Must endure black fly season.
Your kids will develop a strong regional accent.
Wardrobe by L.L. Bean.
Other than that, all systems go!

It's a nice place!
Offline
Top of Page Profile Contact Info 
 Post Number: 21
ol-zeke Search for posts by this member.
Clear Creek
Avatar



Group: Members
Posts: 12899
Joined: Sep. 2002
PostIcon Posted on: Apr. 30 2014, 3:49 pm Skip to the previous post in this topic. Skip to the next post in this topic. Ignore posts   QUOTE

I have made many moves over my career, most of them were for the same job just a different part of the country.  I enjoyed each of them, but some more than others.

I will second (3rd, 4th) having someone look over the numbers.  Your banker may do it for free, or a good CPA will do it for you also, but be prepared to pay $$.  Having someone else sit down with the numbers and be able to tell you what income should be reasonable to expect, is an eye opening experience.  I have a good friend who invested all of her retirement funds into a B & B, only to have it be much more work for her once the tourism died down after 2001.  By the time it began to pick back up, she was old enough that she just wanted out.

You are young enough to recover from a bad happenstance.  I hope you don't need to.  


--------------
Everything I know, I learned by doing it wrong at least twice.

"I would rather wake up in the middle of nowhere than in any city on earth."  Steve McQueen
Offline
Top of Page Profile Contact Info 
 Post Number: 22
wwwest Search for posts by this member.

Avatar



Group: Members
Posts: 6721
Joined: Dec. 2002
PostIcon Posted on: Apr. 30 2014, 4:11 pm Skip to the previous post in this topic. Skip to the next post in this topic. Ignore posts   QUOTE

FF77, while the good advice about analyzing the numbers with a steelie eyed skeptic is absolutely essential, I happen to think that your personal understanding of the lifestyle, the work and the commitment required to survive at this business is even more important.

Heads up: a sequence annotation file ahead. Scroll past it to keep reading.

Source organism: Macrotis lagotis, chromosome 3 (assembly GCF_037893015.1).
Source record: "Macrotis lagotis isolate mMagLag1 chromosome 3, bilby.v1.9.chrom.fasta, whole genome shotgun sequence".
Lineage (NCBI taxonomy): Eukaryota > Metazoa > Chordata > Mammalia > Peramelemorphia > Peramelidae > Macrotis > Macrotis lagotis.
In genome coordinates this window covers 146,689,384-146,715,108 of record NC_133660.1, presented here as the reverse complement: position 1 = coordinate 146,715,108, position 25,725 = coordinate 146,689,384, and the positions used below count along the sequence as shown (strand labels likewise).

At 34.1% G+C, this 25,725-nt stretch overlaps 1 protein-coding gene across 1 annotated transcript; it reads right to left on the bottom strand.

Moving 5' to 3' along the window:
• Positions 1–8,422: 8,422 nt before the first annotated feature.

To me your intent not to live in the area, and to need Pennsylvania for your schools is a big warning signal.  There are much greater personal demands than that, needed for success.

Is there any possibility that you could take a summer season and work as a resident manager at the kind of camp and in the area you hope to locate??

Lots of these places are desperate for competent management employees and after putting in a season on the ground you would have a much better idea what your decision entails, plus a lot more information about financial needs and methods.  

And, you would know more about how your family can adjust to the lifestyle.

Vacationing in the wilderness is nothing like living and working in the wilderness.


--------------
"The modern conservative is engaged in one of man's oldest exercises in moral philosophy; that is, the search for a superior moral justification for selfishness."

- John Kenneth Galbraith
Offline
Top of Page Profile Contact Info 
 Post Number: 23
hikingFF77 Search for posts by this member.

Avatar



Group: Members
Posts: 5457
Joined: Aug. 2005
PostIcon Posted on: Apr. 30 2014, 4:21 pm Skip to the previous post in this topic. Skip to the next post in this topic. Ignore posts   QUOTE

wwwest, that is going to be part of the plan.  When we get more, serious, and get the numbers and get the facts (as much as we can gather), we're going to take some time to do just that, be at a place and do the actual work.

The place we visited first, they were new to the business and lifestyle of owning a camp, they're Mainers by birth so they definiately have that on me, but they were virgins to the experience and now have made it perfect for their life's.


--------------
“I’m just hanging on while this world keeps spinning and it’s good to know it’s out of my control.  If there’s one thing I’ve learned from all this living is that it wouldn’t change a thing if I let go…”
Jimmy Buffett & Martina McGraw
Offline
Top of Page Profile Contact Info 
 Post Number: 24
hikingFF77 Search for posts by this member.

Avatar



Group: Members
Posts: 5457
Joined: Aug. 2005
PostIcon Posted on: Apr. 30 2014, 4:25 pm Skip to the previous post in this topic. Skip to the next post in this topic. Ignore posts   QUOTE

One thing I meant to add is the reason for schooling in PA.  My stepdaughters father lives here, she goes to school here and will soon be going away to college so we're not about to disrupt her life.  The kids we have together are not in school as of yet, but one will be next year.  The main reason for the back and forth is for family and to be honest the weather.  I love snow, my wife tolerates it to some point.  She wouldn't be happy through a Maine winter and I think I'd only be able to tolerate it for a few seasons, maybe you become used to it.  Like others have said, you can try it out and if it doesn't work, you can try something else out.  I'm at the point in my life where I'm running out of options and time to do something big like this.

--------------
“I’m just hanging on while this world keeps spinning and it’s good to know it’s out of my control.  If there’s one thing I’ve learned from all this living is that it wouldn’t change a thing if I let go…”
Jimmy Buffett & Martina McGraw
Offline
Top of Page Profile Contact Info 
 Post Number: 25
bad knees Search for posts by this member.

Avatar



Group: Members
Posts: 2484